Tag Archives: friday flash

Cheap Irish Whiskey

“Why’d you fill my sorrow with the words you borrowed?” mourned the Irish singer as Eric stepped in from the cold city street.  The singer sang with his eyes closed in a revery to misery on the small stage at the end of the long, polished wooden bar–a meticulous and lavish tribute to Irish pub culture.

For a moment, he felt as though he were intruding on a sacred event.  The singer’s passionate outpouring of music and love and sorrow kept his audience rapt.   But thunderous applause and raucous thumping and cheering broke the spell as the song came to a close, ending their set.

“Tank you! Tank you! We’ll be comin’ back after a piss and smoke, so don’t you be going anywhere!”  he said into the mic, and the packed bar settled into a steady rumble of chatter, some streaming out onto the street for a smoke as well.

Eric scanned the bar for a seat, and saw a woman putting on her coat and slinging her purse over her shoulder.  He pushed through the crowd to claim her stool before anyone else spotted it, brushing against warm bodies, through a scented haze of beer and fish and chips.

Got it! But the triumph provided only a glimmer of joy.  He had come searching for a missing piece of himself, hoping to find it in a connection or lose it in a bottle of whiskey.  Seeing nothing but doting couples, armchair basketball coaches, and lonely bastards like him , he started with the whiskey.

The bartenders wore white dress shirts — a white as Jesus fucking Christ’s robes after the goddam transfiguration — with green and black striped school ties, and long aprons.  They tossed bottles and slammed drinks and chatted customers while he perused the whiskey shelf for the perfect drink to start his evening.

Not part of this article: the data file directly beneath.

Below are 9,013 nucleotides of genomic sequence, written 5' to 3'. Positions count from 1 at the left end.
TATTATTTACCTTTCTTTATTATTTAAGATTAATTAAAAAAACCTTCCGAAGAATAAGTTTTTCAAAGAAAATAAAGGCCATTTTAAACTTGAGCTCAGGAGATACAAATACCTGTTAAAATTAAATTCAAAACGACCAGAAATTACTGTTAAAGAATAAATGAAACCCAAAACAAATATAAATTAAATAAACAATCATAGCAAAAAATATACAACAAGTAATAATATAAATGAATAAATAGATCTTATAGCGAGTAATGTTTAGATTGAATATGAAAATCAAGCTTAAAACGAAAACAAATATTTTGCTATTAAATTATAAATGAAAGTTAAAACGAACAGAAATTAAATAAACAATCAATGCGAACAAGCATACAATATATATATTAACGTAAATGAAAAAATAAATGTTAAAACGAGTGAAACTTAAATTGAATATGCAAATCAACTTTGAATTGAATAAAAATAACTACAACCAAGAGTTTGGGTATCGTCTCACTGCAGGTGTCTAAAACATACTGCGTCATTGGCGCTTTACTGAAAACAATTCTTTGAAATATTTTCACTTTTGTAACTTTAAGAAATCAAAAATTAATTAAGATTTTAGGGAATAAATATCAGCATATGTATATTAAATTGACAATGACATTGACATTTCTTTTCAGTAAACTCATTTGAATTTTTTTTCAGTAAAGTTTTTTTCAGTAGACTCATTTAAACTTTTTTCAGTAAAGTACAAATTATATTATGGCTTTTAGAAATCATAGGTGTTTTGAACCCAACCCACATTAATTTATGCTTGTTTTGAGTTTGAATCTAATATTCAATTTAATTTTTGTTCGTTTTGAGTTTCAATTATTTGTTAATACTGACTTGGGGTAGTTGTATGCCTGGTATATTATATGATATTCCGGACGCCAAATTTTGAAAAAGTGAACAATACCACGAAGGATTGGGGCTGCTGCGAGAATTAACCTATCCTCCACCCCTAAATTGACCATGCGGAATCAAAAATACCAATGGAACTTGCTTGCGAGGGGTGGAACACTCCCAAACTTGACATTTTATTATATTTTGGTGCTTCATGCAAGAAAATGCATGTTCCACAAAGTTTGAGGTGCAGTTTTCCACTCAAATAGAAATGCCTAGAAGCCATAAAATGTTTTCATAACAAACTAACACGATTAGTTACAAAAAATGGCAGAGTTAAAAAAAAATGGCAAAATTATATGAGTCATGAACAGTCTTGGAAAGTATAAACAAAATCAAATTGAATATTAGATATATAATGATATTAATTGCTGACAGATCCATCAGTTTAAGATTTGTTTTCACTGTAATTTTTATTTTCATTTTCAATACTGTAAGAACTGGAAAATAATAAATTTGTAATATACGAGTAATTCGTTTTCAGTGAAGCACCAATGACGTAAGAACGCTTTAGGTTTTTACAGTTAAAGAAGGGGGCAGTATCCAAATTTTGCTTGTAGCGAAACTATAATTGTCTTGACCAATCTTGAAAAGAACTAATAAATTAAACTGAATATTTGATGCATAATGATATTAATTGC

A bartender stopped by and raised wiry, grey eyebrows at him.

“I’ll have a double Laphroaig 10 neat. And can you pour it in a single-malt glass?”

He grabbed a small brandy snifter and held it up for Eric to see.

“Closest we got, pal!”  said the old bartender, his voice like the grit on a damp side-street.

Eric glanced down at all the other patrons.  Pilsners, Rocks glasses, tumblers, wine glasses, high-balls, old fashions.

Not wanting to be the dandy with the snifter, he shouted back, “Just pour it in an old fashion.”

The bartender smiled and nodded and reached up for the green bottle with the simple white label and poured out to the brim.

As he set it in front of Eric he raised his eyebrows and said, “Single malt drinker huh? You know they used to sell this Laphroaig stuff as medicine back in the prohibition days,  right?”

Laughing, Eric replied, “Yeah! No one could believe anyone would drink the shit for pleasure…smells like iodine and burnt tar.”